Common plants found here are: white thorn, cat claw, brittle bushes, mesquite and jujube.

Animals include both nocturnal and day time animals. Non mammals are reptiles and insects while mammals include: kangaroo rats, rabbits and skunks. Some birds such as borrowing owls are also found here.

The Atacama Desert
The Atacama Desert

Coastal Desert

Coastal deserts are moderate deserts where the temperature is normal throughout the year. The Atacama Desert of Chile is the most famous coastal desert.


The winter in these deserts is cool while summers are warm. The average temperature during summers is 13-24o C and is around 5o C during the winters. The rainfall is not very abundant, but on an average 8-13 cm rain falls every year.

The Soil

The soil in these deserts is fine textured, porous and has a moderate salt content. 

Coastal Desert of Sonoran
Coastal Desert of Sonoran
The Gobi Desert is also considered a Cold Desert.
The Gobi Desert is also considered a Cold Desert.
The Antarctic Desert
The Antarctic Desert


The plants here apart from having thick leaves and stems, have an extensive root system which draws maximum water when ever there is a rainfall.

The stems of these plants can store a large amount of water for later use. Examples are: salt bush, buck wheat bush, rice grass, and black sage and little leaf horse bush.

Animals in this desert are highly specialized in storing waters and are well adapted to the conditions of the desert.

A part from reptiles such as lizards and snakes, amphibians like toads and mammals like coyote and badger are also found here. Insects and birds like golden eagle are also present.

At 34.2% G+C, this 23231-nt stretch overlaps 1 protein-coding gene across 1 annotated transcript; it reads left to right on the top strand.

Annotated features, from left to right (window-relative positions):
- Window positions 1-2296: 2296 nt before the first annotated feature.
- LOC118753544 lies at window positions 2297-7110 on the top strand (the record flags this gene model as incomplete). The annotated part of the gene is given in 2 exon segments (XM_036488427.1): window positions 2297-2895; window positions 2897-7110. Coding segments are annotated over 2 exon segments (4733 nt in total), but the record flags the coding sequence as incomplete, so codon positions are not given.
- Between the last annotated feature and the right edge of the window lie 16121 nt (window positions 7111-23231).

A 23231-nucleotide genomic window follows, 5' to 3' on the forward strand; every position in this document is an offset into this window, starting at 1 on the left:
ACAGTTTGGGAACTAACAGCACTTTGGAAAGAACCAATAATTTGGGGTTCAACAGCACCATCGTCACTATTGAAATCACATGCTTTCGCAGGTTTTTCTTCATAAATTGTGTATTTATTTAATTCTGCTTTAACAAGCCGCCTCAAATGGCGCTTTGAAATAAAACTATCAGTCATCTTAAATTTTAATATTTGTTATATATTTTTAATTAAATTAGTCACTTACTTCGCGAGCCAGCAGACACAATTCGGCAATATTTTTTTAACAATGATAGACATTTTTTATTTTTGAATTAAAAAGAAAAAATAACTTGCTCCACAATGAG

Cold Deserts

Cold deserts are exceptional deserts where the temperature is extremely cold. The deserts of Antarctic and Green land are included in this category.


The winters in these deserts are extremely cold and are very long. The summers are relatively warmer and moist with abundant rainfall. The temperature may reach up to 26o C during the summers.

The Soil

The soil of these deserts is silty, having a high salt content and is heavy. The soil is also porous at places.


There is a large population of plants found here. Most plants are deciduous, tall and have spikes instead of leaves.

Animals include: kangaroo rats, pocket mice, jack rabbits, kit fox, deer and coyote. Because of extreme cold there are very few reptiles and amphibians.


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    • profile image


      2 years ago

      Thank you for this, such a great help for my written report.

    • profile image


      7 years ago

      i love this info. really good 2 have a place where you can get really accurate info.

    • PhoenixV profile image


      8 years ago from USA

      I like how your photos show how really different deserts can look.

    • profile image


      8 years ago

      interesting page,we can get some ideas from this page.

    • VirginiaLynne profile image

      Virginia Kearney 

      8 years ago from United States

      Interesting overview. This does give some good basic information.